The task force, headed by Dr. Harry Chen of George Washington University's emergency medicine department, was formed by the Emergency Medical Services Advisory Committee, which regularly reports to Barry on public health concerns. The committee had been set to discuss the report at its monthly meeting yesterday, but Dr. Vincent Roux, chairman of the committee and director of emergency medicine at Howard University Hospital, declared the session closed and barred the public.
Roux declined to make the report public. He said the report was to be delivered to Barry later yesterday and that its recommendations were not final.
Deputy Fire Chief Ray Alfred, a member of the task force and a spokesman for Fire Chief Theodore Coleman, declined to comment. A spokesman for the mayor also declined to comment.
A doctor who attended yesterday's meeting, who asked not to be identified, gave a copy of the report to The Washington Post, saying, "It is important for the press to get this report so that people will pressure the mayor to make changes. It is a difficult thing for a group of medical professionals to see the city let the emergency medical system go into a state of decay and disrepair."
Bob Meehan, a private citizen who served on the task force, said, "I personally felt alarm about the information we found. I was upset to know that the medical community knew about this information for quite some time."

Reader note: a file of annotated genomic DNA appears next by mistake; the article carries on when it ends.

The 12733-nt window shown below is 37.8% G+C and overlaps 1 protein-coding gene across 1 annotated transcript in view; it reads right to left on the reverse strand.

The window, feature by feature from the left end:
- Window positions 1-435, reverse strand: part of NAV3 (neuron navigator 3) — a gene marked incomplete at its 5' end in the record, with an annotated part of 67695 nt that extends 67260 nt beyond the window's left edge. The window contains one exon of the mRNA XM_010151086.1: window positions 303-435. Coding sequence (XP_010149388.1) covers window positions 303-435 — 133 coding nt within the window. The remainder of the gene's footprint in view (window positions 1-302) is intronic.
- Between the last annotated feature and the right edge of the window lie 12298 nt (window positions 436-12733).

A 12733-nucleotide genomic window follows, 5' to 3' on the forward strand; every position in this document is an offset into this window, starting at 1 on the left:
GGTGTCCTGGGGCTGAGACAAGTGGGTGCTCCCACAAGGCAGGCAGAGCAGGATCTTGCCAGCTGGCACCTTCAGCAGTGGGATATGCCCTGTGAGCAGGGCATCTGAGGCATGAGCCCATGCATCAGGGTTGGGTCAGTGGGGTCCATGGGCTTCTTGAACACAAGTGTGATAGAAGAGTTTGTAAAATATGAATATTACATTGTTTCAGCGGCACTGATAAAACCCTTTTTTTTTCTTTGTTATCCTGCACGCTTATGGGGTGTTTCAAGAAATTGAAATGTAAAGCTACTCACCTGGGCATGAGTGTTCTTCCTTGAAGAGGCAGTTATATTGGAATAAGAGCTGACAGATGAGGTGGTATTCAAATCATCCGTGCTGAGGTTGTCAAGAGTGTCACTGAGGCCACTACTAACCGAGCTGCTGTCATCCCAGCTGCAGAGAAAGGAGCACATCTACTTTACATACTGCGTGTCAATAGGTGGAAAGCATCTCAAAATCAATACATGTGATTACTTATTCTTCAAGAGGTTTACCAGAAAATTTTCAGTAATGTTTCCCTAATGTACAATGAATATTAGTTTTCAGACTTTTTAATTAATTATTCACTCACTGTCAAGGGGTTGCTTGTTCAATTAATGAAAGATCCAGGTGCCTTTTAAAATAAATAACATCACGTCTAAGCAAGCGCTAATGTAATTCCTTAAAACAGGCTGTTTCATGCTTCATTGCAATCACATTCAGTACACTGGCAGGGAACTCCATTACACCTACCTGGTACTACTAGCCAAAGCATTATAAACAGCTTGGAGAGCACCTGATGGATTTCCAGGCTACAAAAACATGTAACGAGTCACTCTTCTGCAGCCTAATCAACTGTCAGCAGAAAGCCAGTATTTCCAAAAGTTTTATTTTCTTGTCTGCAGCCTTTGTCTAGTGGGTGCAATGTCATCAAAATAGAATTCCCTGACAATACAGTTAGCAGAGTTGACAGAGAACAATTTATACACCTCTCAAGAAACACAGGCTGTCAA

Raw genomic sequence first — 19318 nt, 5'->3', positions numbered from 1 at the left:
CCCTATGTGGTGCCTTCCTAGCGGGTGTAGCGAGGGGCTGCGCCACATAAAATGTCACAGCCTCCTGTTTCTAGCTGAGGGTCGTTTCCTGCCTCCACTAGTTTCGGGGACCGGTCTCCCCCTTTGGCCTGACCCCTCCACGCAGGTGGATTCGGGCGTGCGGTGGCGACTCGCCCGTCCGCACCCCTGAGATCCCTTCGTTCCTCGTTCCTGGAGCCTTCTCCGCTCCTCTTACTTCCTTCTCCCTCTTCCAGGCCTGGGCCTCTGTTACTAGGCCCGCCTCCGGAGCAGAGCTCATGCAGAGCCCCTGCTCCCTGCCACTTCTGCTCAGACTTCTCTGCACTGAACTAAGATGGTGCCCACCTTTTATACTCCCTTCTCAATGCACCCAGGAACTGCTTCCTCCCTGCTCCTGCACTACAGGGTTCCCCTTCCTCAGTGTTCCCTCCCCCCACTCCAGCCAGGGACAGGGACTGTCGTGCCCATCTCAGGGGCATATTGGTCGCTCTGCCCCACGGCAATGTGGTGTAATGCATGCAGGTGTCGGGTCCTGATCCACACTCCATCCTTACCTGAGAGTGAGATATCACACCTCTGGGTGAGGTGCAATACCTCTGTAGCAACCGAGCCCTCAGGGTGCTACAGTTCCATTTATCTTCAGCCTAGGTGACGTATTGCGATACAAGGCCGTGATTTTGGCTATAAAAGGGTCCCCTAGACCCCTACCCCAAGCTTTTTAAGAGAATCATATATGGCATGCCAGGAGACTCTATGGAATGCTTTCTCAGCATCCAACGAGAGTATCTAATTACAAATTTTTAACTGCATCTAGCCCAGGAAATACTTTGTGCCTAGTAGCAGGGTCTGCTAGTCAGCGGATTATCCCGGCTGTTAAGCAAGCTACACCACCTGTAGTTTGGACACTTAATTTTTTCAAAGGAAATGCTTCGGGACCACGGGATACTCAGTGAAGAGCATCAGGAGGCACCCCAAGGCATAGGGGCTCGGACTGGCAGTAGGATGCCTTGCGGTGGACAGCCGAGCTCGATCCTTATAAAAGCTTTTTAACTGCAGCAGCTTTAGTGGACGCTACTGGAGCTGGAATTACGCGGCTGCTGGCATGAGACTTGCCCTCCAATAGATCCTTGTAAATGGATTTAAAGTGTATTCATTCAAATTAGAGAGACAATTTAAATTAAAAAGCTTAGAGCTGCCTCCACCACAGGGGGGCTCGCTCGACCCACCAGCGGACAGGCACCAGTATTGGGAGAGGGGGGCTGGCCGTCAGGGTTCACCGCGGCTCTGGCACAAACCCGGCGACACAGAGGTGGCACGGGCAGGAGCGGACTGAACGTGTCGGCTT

According to Dr. Craig DeAtley, a professor at George Washington University Medical School and director of the school's emergency medical services program for D.C. ambulance workers, the task force was set up after he and doctors from Georgetown University Hospital, Howard University Hospital and the Washington Hospital Center wrote to the committee "because we felt there were too many existing problems that needed to be addressed."
DeAtley said they came to that conclusion from their day-to-day dealings with the city's ambulance workers and after the poor showing of some employes in promotion tests.
There are three levels of ambulance workers in the city: emergency medical technicians (EMTs), who man ambulances with basic life-support systems aboard, and intermediate paramedics and paramedics, who are qualified to administer more advanced medical aid.
The report said 20 EMTs were selected this year to take courses enabling them to advance to intermediate paramedics.
Forty percent of the class failed the final written examination and "100 percent . . . failed to pass the practical exam in its entirety."
In terms of "system abuse," the report recommended that the city consider legislation that would give ambulance workers the right to refuse transport after seeking appropriate medical advice. It also recommended creating legislation so "system abusers" can be prosecuted.
In conclusion the report said, "There are many fine firefighters, EMTs, intermediate paramedics and paramedics striving to provide good care. However, without direction, training, equipment, and support, their impact on the overall care is minimal and diminishing daily."
Other task force members included Dr. Horace Lasiter of Howard University Hospital, nurses Midge Moreau of the Washington Hospital Center and Sherry Adams of George Washington University and Sue Brown with the Commisssion of Public Health.